For patients with commercial insurance but a high deductible or copay, Kokosa suggested using manufacturers’ savings cards. Depending on their insurance coverage, these coupons can reduce patients’ monthly costs to $25 or less.

Davisson follows the recommendations of several obesity industry groups, which advise patients to stick with traditional pharmacies instead of pursuing compounded alternatives. Although compounded GLP-1 drug pricing may initially appear enticing, she said the advertised cost is often for the lowest dose. Some patients do well at this dose, but others don’t.

The cost rises quickly. “We’ve had patients on the highest dose at a compounding pharmacy paying $600. If they use the coupon card with their commercial insurance, they can get it for less, about $550 a month, from an actual legitimate pharmacy,” said Davisson.

Call in Reinforcements

Unfortunately, assistance programs are often temporary, lasting as little as 6 months, said David D’Alessio, MD, chief of the Endocrinology and Metabolism Division at Duke University School of Medicine in Durham, North Carolina. The assistance tends to skew toward “younger, richer, more tech-savvy patients,” raising concerns about health equity, he said.

Research showed that some racial and ethnic groups, like Black adults and Hispanic youth, have higher rates of diabetes. Obesity is also more prevalent among minority populations. Physicians may need to be more proactive in ensuring these groups receive information about available assistance programs and resources.

Electronic medical record systems may provide cost estimates at the point of care. Kokosa said these are not always accurate, so the patient or physician’s office must perform additional legwork. Practices can run the prescription to obtain truer pricing.

However, the paperwork can be cumbersome for less-resourced offices, so Davisson counsels patients on GLP-1 medication names and how to contact the insurer to verify coverage and prior authorization requirements.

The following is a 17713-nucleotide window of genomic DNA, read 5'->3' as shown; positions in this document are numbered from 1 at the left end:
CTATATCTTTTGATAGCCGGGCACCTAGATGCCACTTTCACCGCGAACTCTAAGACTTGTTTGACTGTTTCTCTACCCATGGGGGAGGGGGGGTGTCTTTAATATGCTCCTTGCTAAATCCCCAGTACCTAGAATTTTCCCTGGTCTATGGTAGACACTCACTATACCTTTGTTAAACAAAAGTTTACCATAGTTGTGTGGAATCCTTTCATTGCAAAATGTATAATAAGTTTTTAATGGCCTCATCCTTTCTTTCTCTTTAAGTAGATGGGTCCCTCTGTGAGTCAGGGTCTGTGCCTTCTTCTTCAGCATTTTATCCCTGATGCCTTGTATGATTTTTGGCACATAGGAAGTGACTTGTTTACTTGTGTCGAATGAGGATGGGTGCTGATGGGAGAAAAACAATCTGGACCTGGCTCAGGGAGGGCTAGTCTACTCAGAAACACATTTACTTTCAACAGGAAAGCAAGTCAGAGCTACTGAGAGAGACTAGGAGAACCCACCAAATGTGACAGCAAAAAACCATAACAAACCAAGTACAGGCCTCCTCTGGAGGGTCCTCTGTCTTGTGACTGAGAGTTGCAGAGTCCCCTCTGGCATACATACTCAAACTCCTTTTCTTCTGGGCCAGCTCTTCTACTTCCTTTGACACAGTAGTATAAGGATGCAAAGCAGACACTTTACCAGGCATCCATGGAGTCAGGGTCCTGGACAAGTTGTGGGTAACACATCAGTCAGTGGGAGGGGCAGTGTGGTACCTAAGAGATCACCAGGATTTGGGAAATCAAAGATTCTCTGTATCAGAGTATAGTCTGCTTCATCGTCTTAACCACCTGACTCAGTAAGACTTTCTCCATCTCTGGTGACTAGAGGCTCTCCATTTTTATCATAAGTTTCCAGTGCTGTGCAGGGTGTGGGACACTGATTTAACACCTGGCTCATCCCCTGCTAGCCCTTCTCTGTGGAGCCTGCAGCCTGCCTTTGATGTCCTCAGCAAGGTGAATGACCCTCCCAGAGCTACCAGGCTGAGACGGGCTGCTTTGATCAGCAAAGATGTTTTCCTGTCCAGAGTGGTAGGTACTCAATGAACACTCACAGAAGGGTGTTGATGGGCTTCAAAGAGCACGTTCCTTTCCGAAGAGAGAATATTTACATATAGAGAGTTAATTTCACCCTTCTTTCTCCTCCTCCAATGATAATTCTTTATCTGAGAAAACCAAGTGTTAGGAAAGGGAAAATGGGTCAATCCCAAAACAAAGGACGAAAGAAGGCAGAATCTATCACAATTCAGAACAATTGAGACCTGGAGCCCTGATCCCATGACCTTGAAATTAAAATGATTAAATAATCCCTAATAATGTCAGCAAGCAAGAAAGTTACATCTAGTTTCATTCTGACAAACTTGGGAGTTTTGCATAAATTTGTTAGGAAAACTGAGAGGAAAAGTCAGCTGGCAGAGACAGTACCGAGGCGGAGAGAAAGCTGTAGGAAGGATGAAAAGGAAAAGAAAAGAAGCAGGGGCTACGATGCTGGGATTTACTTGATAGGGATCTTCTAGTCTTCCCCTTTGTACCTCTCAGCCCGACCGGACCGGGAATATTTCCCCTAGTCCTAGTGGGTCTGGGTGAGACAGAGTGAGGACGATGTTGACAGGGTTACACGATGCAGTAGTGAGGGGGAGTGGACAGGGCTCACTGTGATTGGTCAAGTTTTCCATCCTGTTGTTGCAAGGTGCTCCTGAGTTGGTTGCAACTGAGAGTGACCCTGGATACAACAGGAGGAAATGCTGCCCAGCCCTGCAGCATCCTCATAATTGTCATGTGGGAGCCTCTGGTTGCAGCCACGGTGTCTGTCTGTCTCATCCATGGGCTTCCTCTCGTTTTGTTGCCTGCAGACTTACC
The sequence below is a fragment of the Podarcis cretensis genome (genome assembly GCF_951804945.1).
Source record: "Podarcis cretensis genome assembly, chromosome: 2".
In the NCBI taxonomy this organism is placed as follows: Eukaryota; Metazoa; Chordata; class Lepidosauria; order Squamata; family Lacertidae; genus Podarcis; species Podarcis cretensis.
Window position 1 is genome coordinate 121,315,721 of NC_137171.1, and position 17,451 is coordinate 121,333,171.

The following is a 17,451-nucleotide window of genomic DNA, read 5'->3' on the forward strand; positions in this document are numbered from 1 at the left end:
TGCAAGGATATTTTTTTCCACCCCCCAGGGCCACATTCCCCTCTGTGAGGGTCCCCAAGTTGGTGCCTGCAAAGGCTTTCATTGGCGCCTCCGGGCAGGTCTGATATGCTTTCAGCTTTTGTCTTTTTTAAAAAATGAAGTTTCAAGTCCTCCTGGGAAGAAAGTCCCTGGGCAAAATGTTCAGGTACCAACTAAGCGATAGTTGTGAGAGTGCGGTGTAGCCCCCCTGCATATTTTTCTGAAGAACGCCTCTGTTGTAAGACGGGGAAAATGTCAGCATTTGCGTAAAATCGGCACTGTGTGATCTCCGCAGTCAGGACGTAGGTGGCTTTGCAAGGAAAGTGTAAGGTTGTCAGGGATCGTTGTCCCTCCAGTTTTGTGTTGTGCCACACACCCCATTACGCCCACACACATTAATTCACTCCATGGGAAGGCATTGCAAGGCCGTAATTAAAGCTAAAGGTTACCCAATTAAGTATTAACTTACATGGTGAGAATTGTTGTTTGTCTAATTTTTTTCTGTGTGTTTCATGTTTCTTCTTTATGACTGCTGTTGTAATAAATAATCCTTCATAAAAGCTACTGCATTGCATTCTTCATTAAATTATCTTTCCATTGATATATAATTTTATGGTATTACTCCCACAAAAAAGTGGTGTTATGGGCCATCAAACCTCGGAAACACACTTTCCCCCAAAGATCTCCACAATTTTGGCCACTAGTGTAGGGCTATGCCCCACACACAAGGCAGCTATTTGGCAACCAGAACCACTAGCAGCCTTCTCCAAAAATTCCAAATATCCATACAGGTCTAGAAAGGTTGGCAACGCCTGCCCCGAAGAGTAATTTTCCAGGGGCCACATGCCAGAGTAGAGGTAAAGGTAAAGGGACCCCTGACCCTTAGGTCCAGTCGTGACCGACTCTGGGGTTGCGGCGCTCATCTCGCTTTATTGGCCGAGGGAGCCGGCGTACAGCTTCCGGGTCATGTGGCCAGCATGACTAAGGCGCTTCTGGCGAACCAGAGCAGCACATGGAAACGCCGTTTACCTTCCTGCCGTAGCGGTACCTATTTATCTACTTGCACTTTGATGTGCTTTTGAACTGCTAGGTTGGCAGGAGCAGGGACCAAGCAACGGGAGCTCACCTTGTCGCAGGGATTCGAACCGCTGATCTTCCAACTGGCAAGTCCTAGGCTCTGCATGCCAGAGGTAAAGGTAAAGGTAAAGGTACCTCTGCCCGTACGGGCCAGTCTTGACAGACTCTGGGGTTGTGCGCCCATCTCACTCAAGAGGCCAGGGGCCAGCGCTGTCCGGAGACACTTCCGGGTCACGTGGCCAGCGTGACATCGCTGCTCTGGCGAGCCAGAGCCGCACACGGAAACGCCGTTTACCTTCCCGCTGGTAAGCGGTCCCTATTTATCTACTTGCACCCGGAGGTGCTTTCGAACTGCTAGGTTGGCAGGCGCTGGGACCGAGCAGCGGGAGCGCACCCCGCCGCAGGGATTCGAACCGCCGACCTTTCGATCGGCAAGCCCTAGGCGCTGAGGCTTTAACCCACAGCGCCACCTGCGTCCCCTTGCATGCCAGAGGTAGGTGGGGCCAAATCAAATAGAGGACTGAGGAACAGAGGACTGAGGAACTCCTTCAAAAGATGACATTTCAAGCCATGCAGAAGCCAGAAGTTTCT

The lack of pricing transparency means patient education for high-cost drugs is critical.

“I spend a lot of time educating patients on how to obtain medication coupons for themselves, encouraging them to become familiar with their insurance’s deductibles, preferred pharmacies, and formularies, or helping them understand how out-of-pocket medication costs may change during the various coverage phases of Medicare Part D,” said Kokosa.

She also coordinates with the health system’s pharmacy technicians to assist patients in exploring insurance benefits and discount programs, plus social workers to identify other community resources, like transportation and food access, that can ease patients’ socioeconomic hardships.

Barring significant changes in insurance coverage for anti-obesity drugs, cost-conscious patients and their doctors may have to wait for generic versions of GLP-1s to hit the market.

“Liraglutide is supposed to go generic in the next year or 2, but probably at the diabetes dosing,” said Davisson, adding that it’s unclear if clinicians will be able to prescribe it off-label and at a higher dosage for obesity treatment.

Generics of semaglutide, one of the most promising anti-obesity drugs to date, are several years away. For now, experts say physicians will need to broach the topic of medication cost early on and formulate a backup treatment plan, such as prescribing lower-cost oral medications like phentermine and topiramate, should the new GLP-1s remain financially out of patients’ reach.

Steph Weber is a Midwest-based freelance journalist specializing in healthcare and law.